Bacterial community structure was determined for 24 BBD consortia, 30 healthy coral surface microbiomes, and one Roseofilum culture by amplification and Illumina sequencing of the V6 hypervariable region of 16S rRNA genes (Table S1). Consistent with previous results from Caribbean corals only (Meyer et al., 2016), the reanalysis of the bacterial community structure with both Caribbean and Pacific corals demonstrates the prevalence of Roseofilum, Rhodobacteraceae, Bacteroidales, and Desulfovibrio in black band consortia in contrast to the high proportions of Gammaproteobacteria (such as Halomonas and Moritella) and Actinobacteria (such as Renibacterium) in healthy epimicrobiomes (Figure 1). Comparison of the composition of 24 in situ BBD samples and a unicyanobacterial, but not axenic Roseofilum culture revealed that three proteobacterial genera were depleted in the culture. The relative abundance of Vibrio in the culture was two orders of magnitude lower (0.001% of reads in the Roseofilum culture vs. ~0.1% in BBD), Arcobacter was three orders of magnitude lower (0.0004% vs. ~0.1%), and Desulfovibrio was three orders of magnitude lower (0.0002% vs. ~0.01%).
Figure 1. Community shifts in Black Band Disease (BBD) consortia and healthy coral epimicrobiomes. Relative abundance of the 10 most common bacterial genera in 16S rRNA gene libraries from 54 coral surfaces. Each column in the heatmap represents an individual coral surface microbiome sample.
The remarkable degree of conservation of taxa in the Roseofilum culture compared to in situ BBD metagenomes suggests a strong interdependence of members of the disease consortium that is unrelated to the coral host. Specifically, no major BBD taxonomic groups were entirely missing in the Roseofilum culture and the proportions of Bacteroidetes, Deltaproteobacteria, and Gammaproteobacteria were relatively unchanged between the Roseofilum culture and in situ BBD. However, three proteobacterial genera (Vibrio, Arcobacter, and Desulfovibrio) were detected in lower relative abundance in the culture compared to in situ BBD, based on 16S rDNA amplicon libraries. Although these genera may not be the most abundant organisms within the BBD consortium, each has the potential to impact the progression of the disease, as both Vibrio and Arcobacter are genera containing pathogens and both Arcobacter and Desulfovibrio are involved in sulfur cycling. Recent metatranscriptomic analysis of BBD consortia in the Red Sea demonstrated that the most highly expressed functional gene among BBD vibrios was a thiamin transporter (Arotsker et al., 2016), suggesting that Roseofilum, as a producer of thiamin, has the capacity to encourage the growth of vibrios that lyse coral tissue (Arotsker et al., 2009) during the colonization of adjacent healthy tissue. However, interactions between Roseofilum and vibrios are likely complex, as we previously demonstrated mutual exclusion between Roseofilum and Vibrio spp., that may be mediated through production of lyngbic acid by Roseofilum that is capable of disrupting the CAI-1 vibrio quorum-sensing pathway (Meyer et al., 2016). While previous work revealed a signficant co-occurrence of Roseofilum and Desulfovibrio in BBD consortia (Meyer et al., 2016), Desulfovibrio was not co-enriched with Roseofilum in the culture. This indicates that the co-occurrence of these two genera is related to opportunistic interactions on the coral surface, rather than a specific interactive relationship. Furthermore, it suggests the two groups contribute individually to disease progression.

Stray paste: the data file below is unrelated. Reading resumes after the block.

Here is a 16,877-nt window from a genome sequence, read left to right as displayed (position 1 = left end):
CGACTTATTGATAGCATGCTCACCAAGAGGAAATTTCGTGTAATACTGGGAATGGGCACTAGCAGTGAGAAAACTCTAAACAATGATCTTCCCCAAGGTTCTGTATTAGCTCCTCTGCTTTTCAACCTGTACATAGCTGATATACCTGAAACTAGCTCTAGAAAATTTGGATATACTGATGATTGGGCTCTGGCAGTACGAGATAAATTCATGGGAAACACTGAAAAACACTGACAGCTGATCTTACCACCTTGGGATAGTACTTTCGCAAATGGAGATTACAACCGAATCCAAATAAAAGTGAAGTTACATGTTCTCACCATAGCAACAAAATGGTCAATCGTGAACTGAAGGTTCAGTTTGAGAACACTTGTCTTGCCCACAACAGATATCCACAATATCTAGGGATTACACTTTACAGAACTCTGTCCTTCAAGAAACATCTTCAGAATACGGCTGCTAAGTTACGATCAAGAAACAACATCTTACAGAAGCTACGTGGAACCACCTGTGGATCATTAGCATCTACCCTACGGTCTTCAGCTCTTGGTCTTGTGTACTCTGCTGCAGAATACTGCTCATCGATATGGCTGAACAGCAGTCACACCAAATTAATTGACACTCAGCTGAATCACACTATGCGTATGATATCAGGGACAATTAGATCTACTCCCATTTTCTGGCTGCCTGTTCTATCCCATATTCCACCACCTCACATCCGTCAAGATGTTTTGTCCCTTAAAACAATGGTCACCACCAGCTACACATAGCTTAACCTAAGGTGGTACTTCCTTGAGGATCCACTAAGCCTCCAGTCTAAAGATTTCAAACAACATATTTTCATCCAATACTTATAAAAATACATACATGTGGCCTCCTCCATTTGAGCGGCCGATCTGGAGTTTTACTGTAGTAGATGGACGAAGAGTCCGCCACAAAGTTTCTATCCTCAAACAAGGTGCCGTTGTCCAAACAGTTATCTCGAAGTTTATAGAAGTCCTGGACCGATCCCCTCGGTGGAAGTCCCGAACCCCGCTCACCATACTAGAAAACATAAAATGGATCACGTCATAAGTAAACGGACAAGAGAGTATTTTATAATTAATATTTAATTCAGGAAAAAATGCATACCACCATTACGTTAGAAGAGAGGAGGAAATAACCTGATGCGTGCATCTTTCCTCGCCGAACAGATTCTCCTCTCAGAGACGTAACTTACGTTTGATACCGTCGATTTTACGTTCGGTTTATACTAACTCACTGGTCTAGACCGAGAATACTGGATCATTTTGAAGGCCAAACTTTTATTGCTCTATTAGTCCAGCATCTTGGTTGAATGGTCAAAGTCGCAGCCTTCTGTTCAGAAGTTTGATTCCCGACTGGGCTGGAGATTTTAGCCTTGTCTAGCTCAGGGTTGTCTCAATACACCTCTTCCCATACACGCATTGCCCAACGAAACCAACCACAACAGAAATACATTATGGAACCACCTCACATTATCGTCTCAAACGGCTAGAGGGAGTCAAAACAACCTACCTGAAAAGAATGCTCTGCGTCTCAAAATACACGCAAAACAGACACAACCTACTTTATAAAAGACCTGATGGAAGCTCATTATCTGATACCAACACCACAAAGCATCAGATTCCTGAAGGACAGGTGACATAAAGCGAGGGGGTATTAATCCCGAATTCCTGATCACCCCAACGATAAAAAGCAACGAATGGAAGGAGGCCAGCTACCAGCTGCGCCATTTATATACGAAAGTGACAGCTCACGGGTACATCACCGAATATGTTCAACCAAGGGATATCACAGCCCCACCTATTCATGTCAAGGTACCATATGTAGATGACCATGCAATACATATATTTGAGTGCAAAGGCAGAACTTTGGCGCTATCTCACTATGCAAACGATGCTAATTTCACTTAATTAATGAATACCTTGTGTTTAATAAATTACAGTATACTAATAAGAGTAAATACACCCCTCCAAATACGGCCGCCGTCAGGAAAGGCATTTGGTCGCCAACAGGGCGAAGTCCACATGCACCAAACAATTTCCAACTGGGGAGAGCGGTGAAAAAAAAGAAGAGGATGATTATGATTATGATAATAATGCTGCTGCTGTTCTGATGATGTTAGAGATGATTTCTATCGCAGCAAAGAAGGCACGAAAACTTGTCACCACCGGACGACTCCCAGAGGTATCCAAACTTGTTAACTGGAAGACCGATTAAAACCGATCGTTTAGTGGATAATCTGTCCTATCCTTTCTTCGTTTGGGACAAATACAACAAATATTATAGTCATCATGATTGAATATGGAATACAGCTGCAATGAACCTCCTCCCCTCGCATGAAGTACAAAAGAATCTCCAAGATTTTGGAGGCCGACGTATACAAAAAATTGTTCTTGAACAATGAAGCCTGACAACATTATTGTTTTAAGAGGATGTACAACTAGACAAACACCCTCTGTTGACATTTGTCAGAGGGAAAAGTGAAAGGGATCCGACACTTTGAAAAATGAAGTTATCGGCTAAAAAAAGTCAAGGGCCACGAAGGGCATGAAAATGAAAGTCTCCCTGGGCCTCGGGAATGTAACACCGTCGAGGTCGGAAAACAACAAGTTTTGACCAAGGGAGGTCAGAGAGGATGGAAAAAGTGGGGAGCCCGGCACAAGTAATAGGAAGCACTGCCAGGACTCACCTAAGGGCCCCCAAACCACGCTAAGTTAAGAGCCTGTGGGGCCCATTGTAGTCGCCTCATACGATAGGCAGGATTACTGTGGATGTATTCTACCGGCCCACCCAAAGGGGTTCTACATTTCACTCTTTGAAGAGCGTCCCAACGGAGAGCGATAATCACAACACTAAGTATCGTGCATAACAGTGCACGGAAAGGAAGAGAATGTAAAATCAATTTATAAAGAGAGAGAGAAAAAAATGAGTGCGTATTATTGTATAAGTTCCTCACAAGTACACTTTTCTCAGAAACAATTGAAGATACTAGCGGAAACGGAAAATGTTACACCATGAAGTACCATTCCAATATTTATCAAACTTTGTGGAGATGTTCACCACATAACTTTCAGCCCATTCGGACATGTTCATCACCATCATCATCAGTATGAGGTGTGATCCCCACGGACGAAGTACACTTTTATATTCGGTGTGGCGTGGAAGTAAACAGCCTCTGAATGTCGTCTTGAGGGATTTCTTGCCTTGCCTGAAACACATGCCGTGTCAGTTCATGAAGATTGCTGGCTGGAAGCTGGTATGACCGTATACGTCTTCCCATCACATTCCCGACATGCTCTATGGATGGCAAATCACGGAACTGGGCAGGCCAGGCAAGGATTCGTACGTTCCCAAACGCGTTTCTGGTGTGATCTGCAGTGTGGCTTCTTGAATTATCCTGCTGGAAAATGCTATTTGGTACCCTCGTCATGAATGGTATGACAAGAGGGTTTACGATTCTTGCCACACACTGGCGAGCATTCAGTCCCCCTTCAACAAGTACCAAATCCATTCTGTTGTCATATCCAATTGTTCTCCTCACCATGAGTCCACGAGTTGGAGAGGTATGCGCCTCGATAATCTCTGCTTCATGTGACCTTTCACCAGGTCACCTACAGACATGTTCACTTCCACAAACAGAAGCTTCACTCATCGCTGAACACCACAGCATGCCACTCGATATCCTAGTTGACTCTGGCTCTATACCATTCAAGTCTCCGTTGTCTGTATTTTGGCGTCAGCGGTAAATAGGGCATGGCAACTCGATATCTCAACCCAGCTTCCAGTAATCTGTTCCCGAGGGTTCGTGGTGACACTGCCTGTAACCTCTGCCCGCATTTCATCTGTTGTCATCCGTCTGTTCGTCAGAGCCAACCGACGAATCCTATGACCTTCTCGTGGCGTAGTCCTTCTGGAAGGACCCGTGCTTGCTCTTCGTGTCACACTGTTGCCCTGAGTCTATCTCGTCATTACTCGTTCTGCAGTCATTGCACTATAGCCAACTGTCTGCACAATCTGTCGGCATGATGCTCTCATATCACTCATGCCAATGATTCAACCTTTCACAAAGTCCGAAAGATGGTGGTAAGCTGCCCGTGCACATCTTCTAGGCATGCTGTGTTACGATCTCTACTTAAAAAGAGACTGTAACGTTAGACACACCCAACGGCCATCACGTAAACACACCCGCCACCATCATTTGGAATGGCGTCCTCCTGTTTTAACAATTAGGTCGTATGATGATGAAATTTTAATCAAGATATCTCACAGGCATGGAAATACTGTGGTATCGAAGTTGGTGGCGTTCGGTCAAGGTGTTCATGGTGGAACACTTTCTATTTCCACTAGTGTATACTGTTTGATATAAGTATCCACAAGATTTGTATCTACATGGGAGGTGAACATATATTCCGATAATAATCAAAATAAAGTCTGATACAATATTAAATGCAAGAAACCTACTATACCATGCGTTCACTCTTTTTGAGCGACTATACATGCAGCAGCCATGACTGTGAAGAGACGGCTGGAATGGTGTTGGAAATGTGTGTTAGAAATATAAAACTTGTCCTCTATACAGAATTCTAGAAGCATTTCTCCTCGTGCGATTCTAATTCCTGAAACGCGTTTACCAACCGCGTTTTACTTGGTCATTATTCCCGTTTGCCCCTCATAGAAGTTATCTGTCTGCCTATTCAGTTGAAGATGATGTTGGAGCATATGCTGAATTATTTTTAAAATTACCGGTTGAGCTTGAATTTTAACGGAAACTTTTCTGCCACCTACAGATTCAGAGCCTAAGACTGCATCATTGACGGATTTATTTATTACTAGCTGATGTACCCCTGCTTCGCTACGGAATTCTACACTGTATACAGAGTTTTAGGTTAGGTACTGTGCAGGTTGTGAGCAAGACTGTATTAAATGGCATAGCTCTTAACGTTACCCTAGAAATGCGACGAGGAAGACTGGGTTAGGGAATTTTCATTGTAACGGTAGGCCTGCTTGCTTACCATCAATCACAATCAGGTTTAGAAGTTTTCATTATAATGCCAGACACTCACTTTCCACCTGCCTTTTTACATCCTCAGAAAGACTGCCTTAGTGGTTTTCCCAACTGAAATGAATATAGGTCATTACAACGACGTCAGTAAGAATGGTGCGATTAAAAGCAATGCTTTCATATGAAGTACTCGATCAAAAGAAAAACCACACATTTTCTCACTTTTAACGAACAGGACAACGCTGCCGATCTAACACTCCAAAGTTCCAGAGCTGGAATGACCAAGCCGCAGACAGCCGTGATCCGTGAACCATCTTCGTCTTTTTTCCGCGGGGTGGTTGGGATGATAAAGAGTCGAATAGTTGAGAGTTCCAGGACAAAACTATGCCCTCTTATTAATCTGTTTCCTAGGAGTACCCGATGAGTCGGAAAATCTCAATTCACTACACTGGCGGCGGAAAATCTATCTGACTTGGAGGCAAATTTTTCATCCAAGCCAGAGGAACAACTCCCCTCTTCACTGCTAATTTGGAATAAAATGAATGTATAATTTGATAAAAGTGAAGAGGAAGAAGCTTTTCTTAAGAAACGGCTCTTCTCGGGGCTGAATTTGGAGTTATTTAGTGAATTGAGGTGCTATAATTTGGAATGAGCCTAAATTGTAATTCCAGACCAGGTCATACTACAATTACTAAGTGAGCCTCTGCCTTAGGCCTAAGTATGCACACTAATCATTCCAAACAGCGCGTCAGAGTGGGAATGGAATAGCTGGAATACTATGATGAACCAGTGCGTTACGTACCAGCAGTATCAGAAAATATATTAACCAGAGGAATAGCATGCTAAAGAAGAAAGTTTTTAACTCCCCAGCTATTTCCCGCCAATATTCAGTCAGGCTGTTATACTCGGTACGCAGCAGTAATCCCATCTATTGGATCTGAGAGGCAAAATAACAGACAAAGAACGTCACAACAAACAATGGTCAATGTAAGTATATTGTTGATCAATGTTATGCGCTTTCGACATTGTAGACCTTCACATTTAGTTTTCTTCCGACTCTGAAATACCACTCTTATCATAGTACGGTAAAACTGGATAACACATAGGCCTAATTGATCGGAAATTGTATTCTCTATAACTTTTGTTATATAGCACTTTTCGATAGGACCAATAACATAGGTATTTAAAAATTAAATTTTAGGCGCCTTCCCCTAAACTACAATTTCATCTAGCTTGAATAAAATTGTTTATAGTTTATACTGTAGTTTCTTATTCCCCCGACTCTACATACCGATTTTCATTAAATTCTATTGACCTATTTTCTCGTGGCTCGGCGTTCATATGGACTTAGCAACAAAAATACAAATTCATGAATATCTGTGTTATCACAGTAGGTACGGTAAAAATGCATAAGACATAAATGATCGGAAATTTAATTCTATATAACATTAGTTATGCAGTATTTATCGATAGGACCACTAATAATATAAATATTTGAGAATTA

Assembled Metagenomes and Metagenome-Assembled Genomes from Black Band Disease Consortia
Four metagenomes of the disease consortia were generated from the black band community on Pseudodiploria strigosa and Orbicella annularis corals from Belize, Goniopora fruticosa from Guam, and a pooled sample from M. cavernosa and O. faveolata from Florida. A fifth metagenome was generated from a unicyanobacterial, but not axenic, culture of R. reptotaenium isolated from a black band layer on M. cavernosa collected in Florida. Each metagenomic dataset contained 16,853,081–44,199,247 read pairs after quality filtering (Table S2). Annotated metagenomic assemblies contained 69,548–612,757 protein-coding genes (Table S2). The coverage of metagenomic sequencing was assessed with non-pareil using the unassembled quality-filtered sequencing reads and ranged from 87 to 99%, indicating that this sequencing depth was adequate to capture most of the unique sequences in the extracted community DNA, even if not all of this diversity was captured in the metagenomic assemblies. To assess the quality of the metagenomic assemblies, the unassembled sequencing reads were mapped to the metagenomic assemblies, with an overall alignment rate that ranged from 41% (BLZD) to 92% (Cyano), where a higher alignment rate indicates that the metagenomic assembly encompassed more of the diversity present in the sequencing reads (Table S2). Between 2 and 24 unique genomes were detected within each metagenomic assembly (Table S2) by Anvi'o (Eren et al., 2015), using four different databases of single copy genes as in Delmont and Eren (2016).
The number of protein-coding genes in each metagenome ranged from 69,548 to 612,757 (Table S2). Of the annotated genes in the assembled metagenomes, 12 to 47% could be assigned to bacterial phyla (16,674–79,576 bacterial genes per metagenome). Less than 1% of annotated genes in any metagenomic assembly could be assigned to archaeal phyla. The remaining genes were either unassigned or identified as eukaryotic. A total of 53 bacterial phyla and 6 archaeal phyla were identified in the metagenomic assemblies (Table S3). The four most abundant bacterial phyla (Cyanobacteria, Bacteroidetes, Proteobacteria, and Firmicutes) constituted 80–95% of the annotated bacterial genes in the four environmental metagenomic assemblies (Figure S1). In the Roseofilum culture, these four phyla constituted 68% of annotated genes with taxonomic assignment, and Planctomycetes were more abundant than Firmicutes (Figure S1). The proportions of functional genes assigned to Cyanobacteria and Bacteroidetes in the metagenomic assemblies matched the proportion of these phyla detected by 16S rRNA gene surveys, while the proportion of Proteobacteria was higher in 16S gene surveys than in metagenomic assemblies (Figure S1).